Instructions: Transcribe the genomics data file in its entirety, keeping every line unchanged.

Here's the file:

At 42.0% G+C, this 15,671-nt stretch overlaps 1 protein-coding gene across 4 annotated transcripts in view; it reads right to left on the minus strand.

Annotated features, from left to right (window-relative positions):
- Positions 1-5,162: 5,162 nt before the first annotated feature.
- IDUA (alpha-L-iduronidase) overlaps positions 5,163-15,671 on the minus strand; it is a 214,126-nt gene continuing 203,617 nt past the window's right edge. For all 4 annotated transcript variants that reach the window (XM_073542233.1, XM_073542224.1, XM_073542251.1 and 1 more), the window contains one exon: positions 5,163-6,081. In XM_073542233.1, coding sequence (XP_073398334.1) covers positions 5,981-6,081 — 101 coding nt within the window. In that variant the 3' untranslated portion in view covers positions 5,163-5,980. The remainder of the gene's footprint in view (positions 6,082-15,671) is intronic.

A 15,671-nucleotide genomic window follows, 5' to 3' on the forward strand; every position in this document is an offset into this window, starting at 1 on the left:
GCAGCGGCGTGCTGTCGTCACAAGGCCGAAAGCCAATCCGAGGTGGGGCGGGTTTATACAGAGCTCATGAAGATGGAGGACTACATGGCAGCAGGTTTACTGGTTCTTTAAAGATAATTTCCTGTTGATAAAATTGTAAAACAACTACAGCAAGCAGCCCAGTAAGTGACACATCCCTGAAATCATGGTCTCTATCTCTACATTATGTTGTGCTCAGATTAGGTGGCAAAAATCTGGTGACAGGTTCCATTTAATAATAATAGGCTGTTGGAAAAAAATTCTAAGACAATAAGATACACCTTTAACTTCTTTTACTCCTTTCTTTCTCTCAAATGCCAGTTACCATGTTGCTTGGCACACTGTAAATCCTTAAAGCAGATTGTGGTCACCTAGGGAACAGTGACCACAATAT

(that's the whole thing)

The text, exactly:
At 42.0% G+C, this 15,671-nt stretch overlaps 1 protein-coding gene across 4 annotated transcripts in view; it reads right to left on the minus strand.

Annotated features, from left to right (window-relative positions):
- Positions 1-5,162: 5,162 nt before the first annotated feature.
- IDUA (alpha-L-iduronidase) overlaps positions 5,163-15,671 on the minus strand; it is a 214,126-nt gene continuing 203,617 nt past the window's right edge. For all 4 annotated transcript variants that reach the window (XM_073542233.1, XM_073542224.1, XM_073542251.1 and 1 more), the window contains one exon: positions 5,163-6,081. In XM_073542233.1, coding sequence (XP_073398334.1) covers positions 5,981-6,081 — 101 coding nt within the window. In that variant the 3' untranslated portion in view covers positions 5,163-5,980. The remainder of the gene's footprint in view (positions 6,082-15,671) is intronic.

A 15,671-nucleotide genomic window follows, 5' to 3' on the forward strand; every position in this document is an offset into this window, starting at 1 on the left:
GCAGCGGCGTGCTGTCGTCACAAGGCCGAAAGCCAATCCGAGGTGGGGCGGGTTTATACAGAGCTCATGAAGATGGAGGACTACATGGCAGCAGGTTTACTGGTTCTTTAAAGATAATTTCCTGTTGATAAAATTGTAAAACAACTACAGCAAGCAGCCCAGTAAGTGACACATCCCTGAAATCATGGTCTCTATCTCTACATTATGTTGTGCTCAGATTAGGTGGCAAAAATCTGGTGACAGGTTCCATTTAATAATAATAGGCTGTTGGAAAAAAATTCTAAGACAATAAGATACACCTTTAACTTCTTTTACTCCTTTCTTTCTCTCAAATGCCAGTTACCATGTTGCTTGGCACACTGTAAATCCTTAAAGCAGATTGTGGTCACCTAGGGAACAGTGACCACAATAT